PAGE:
Lost & Found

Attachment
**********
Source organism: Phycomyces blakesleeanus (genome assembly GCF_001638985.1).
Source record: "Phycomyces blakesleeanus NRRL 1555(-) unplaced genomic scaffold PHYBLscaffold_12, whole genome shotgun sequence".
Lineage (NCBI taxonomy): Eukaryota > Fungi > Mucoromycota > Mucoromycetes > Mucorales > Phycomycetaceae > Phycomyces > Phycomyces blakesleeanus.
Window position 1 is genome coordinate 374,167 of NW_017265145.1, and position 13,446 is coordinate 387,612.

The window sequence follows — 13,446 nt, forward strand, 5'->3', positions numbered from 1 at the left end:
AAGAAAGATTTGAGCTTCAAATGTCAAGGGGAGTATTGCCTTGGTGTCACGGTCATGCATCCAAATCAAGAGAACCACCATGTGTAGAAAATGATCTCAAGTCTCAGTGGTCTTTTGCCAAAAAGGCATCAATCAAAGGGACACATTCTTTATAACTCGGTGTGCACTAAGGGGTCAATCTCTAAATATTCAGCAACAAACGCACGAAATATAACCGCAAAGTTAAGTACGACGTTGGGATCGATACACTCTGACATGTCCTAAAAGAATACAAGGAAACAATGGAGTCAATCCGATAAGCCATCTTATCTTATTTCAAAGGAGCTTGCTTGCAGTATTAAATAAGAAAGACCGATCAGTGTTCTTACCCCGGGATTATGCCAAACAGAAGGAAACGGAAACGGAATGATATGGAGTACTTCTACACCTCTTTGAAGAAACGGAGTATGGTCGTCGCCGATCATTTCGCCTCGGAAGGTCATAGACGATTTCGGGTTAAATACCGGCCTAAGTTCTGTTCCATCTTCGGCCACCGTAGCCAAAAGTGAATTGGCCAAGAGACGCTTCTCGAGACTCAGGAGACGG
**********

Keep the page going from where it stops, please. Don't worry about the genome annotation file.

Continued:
Somewhere between New York and DC, a few miles off of exit 3 (or was is 8, or 13?), next to some empty warehouses, is The Motel. No one is sure how they got there, but everyone ends up there eventually. That's probably why they call it The Lost and Found: 'Where you can do what you do, the outcome is on you.' Most lost souls heed the slogan and take advantage of the fact that no one's gonna know what they did there. You might see some really strange shit. Even if someone sees or hears something, who would they tell? How could they describe it? Who would believe them? One winter night in 2006, there was a chance meeting of DC's hottest and New York's sickest. Maybe someone planned it, but no one knew what they were getting into. And they knew no one had done it like this before. Welcome to Motel. The Motel Protect's album, 'Lost and Found,' brings together an unique mix of original 'new New York' jazz and DC freestyle hip-hop. The music is "jazz" only in the Bill Evans sense ('Jazz is not a what, but a how.') and spans the spectrum from straight-ahead swing to dark funk, from uplifting fusion to heavy rock. Just about everything makes you want to move something. Add to the mix eight unconventional MCs, each one paired to their own track, blend well and serve. Bassist Matt Grason, the brains of the operation, has paid dues in both worlds. He's a fixture on the DC jazz scene and got his first taste for this project while playing avant-guard hip-hop band Miscellaneous Flux. While getting a masters degree at Manhattan School of Music, Matt absorbed the depth and breadth of New York's scene--the likes of Chris Potter, Andy Milne, Dave Douglas, Steve Coleman and Groove Collective. He brought it home with him and let it incubate. Then... He assembled an impressive roster of musicians. He started with old friends saxophonist Jon Irabagon and guitarist Jostein Gulbrandsen. Pianist Raymond Angry, in between tours with Michelle N'Dege Ocello and Joss Stone, played any keyboard instrument he could get his hands on. DC transplant and Juilliard scholar McClenty 'Mac' Hunter rounded out the group on drums. Fascinated by the untapped potential of MCs in a jazz context, Grason was fortunate enough to have access to the world class talent that came out of Tony Blackman's Freestyle Union workshops of the 1990s. A decade after the last of those ciphers, DC's freestyle poets are something of a best kept secret. Several of the MCs on Lost and Found have toured and recorded with world class musicians, including Andy Milne's Dapp Theory and Steve Coleman's Five Elements. Matt Grason poured his heart out on staff paper, the musicians played their asses off and the MCs came up with some of the most creative, tasteful and introspective rapping to date. This is the Motel Project. Every room is different. Yours is the second one on the left. After you stay here, you won't hear music the same way. Consider yourself warned: eavesdrop at your own risk.